In the early 1880s waterside workers on the Yarra River wharves near central Melbourne held local strikes, but were not unionised. In 1884 the workers staged their first total walkout over hours, pay and hiring practices, but were disadvantaged by lack of formal organisation and solidarity from other unions. Then in 1885, ship owners outraged the workers by refusing to let them attend the Eight Hours' anniversary march. Trades Hall representatives stepped in, and the Melbourne Wharf Laborers' Union was formed.
The union served a log on the employers in September, but it was refused. On 1 January 1886 about nine hundred workers shut down the Yarra shipping industry. Mass pickets effectively prevented deliveries, with Port Phillip stevedores refusing to work ships diverted from the Yarraside. Yardmen, draymen and wharf labourers of Geelong also went on strike. The Employers' Union declared it 'the bounden duty of every employer' to support the waterfront workers, and put pressure on the one company which had settled. Ship owners responded by offering work to unemployed workers from other states. Ninety-four men came from Adelaide, but were won over by the unionists. Some farmers were willing to load the potatoes they delivered to the quayside, but the main effect of these strike-breaking efforts was to anger the Seamen's Union, which banned vessels carrying scabs. A series of union bans in other cities helped isolate Melbourne. After 18 days victory was finally secured for the strikers.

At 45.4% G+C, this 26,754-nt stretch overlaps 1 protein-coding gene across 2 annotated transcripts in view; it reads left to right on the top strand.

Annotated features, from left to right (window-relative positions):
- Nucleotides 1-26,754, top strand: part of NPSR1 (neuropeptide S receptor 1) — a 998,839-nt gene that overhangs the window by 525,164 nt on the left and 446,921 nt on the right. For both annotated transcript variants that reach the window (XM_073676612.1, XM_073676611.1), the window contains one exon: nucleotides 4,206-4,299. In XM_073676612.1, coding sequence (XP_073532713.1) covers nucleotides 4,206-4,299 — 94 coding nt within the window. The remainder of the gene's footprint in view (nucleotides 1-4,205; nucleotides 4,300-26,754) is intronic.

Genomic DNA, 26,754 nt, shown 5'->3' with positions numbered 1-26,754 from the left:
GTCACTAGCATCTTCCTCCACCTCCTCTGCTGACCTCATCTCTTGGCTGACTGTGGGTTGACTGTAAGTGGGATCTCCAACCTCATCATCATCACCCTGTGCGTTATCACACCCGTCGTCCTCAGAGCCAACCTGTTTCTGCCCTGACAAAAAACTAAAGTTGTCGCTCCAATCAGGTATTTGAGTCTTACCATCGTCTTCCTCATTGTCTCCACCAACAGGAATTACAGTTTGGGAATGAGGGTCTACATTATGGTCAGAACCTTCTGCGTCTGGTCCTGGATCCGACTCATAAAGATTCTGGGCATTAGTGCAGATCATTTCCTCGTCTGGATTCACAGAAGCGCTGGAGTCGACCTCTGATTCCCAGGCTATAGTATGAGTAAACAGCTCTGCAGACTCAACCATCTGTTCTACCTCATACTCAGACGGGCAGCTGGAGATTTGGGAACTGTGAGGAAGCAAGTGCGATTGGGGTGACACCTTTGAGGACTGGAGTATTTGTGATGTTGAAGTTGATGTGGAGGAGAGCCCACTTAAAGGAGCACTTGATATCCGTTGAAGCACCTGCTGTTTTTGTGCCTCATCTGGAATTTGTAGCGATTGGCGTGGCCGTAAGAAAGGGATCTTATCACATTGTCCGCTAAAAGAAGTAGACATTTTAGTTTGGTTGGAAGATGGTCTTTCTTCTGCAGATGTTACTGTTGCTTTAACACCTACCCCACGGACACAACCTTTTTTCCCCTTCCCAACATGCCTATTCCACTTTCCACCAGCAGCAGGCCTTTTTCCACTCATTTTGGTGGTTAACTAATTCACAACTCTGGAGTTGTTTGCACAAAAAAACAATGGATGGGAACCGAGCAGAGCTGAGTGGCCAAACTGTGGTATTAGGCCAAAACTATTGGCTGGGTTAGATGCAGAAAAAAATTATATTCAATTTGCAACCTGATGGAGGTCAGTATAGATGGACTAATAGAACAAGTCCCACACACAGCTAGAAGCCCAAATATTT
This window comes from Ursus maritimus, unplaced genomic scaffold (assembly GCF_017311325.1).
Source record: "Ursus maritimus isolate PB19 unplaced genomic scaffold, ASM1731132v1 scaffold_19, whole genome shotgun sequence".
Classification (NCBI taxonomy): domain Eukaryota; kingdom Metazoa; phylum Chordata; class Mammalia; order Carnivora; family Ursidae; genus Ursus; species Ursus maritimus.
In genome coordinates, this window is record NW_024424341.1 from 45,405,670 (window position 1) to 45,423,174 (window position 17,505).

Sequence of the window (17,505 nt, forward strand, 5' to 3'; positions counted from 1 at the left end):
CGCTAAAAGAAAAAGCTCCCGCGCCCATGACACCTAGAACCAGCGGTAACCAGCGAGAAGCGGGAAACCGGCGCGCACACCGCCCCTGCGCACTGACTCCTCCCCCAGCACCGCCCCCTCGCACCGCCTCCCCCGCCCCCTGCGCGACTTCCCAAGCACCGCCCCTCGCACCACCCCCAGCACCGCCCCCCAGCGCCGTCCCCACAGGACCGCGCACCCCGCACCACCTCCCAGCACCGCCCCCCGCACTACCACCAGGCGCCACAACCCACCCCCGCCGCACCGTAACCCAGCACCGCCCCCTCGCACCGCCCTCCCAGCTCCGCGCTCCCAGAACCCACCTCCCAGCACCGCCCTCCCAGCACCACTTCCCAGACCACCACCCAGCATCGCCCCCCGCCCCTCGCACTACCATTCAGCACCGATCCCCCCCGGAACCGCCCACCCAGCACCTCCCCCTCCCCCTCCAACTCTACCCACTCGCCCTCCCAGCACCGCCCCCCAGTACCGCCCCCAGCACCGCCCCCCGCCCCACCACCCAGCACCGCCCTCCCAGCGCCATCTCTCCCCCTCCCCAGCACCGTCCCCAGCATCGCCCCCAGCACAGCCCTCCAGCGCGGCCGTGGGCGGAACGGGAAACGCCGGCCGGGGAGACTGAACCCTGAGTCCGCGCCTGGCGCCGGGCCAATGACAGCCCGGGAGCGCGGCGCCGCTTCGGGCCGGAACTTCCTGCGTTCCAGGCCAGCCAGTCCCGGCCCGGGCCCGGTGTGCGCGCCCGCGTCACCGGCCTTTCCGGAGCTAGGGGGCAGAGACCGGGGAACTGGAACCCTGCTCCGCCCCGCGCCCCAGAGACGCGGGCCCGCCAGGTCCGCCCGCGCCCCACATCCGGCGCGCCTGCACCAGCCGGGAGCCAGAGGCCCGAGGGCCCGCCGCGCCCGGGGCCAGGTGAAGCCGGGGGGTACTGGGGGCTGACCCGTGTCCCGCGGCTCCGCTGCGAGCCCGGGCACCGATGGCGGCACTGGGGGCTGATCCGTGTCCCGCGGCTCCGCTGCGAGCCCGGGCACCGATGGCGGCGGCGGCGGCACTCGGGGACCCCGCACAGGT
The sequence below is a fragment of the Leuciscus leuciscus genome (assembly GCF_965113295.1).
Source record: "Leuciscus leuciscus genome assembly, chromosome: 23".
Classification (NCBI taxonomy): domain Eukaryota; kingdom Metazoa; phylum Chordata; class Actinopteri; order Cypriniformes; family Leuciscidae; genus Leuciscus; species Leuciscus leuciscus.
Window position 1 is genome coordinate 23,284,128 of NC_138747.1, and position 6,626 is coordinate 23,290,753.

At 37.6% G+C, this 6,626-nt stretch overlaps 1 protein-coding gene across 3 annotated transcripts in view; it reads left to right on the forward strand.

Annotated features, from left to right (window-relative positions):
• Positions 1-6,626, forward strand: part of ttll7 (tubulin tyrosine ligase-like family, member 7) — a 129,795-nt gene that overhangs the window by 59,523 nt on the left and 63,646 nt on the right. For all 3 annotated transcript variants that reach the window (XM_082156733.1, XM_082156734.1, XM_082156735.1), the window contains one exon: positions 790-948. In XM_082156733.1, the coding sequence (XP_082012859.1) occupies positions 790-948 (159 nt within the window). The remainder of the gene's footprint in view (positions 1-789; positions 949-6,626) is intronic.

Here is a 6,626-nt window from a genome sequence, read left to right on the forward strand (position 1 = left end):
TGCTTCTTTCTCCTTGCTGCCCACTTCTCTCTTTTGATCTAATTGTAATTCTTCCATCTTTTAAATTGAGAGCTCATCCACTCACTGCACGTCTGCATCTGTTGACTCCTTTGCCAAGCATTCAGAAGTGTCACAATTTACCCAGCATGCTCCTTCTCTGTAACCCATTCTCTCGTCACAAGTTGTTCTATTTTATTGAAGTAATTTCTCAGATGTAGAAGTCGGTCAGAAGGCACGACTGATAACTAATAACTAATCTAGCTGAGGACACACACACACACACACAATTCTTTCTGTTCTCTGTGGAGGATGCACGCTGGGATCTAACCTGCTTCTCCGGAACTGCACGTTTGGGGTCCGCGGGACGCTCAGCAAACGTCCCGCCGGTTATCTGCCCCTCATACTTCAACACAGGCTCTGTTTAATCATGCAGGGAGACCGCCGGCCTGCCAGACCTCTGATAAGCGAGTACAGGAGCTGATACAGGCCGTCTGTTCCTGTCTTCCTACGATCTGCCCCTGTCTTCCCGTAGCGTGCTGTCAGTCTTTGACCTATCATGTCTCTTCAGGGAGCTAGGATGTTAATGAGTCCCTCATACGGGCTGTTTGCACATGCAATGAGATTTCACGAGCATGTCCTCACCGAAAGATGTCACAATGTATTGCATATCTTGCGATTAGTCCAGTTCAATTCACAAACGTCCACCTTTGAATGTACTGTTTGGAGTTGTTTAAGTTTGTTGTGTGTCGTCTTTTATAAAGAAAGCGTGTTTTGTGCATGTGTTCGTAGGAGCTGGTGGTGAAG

After the return to work, Professor Kernot of Melbourne University convened a Board of Arbitration comprising equal numbers of management and union representatives, which granted most of the workers' demands.
Australian National University website http://www.anu.edu.au/polsci/marx/interventions/aftergold.htm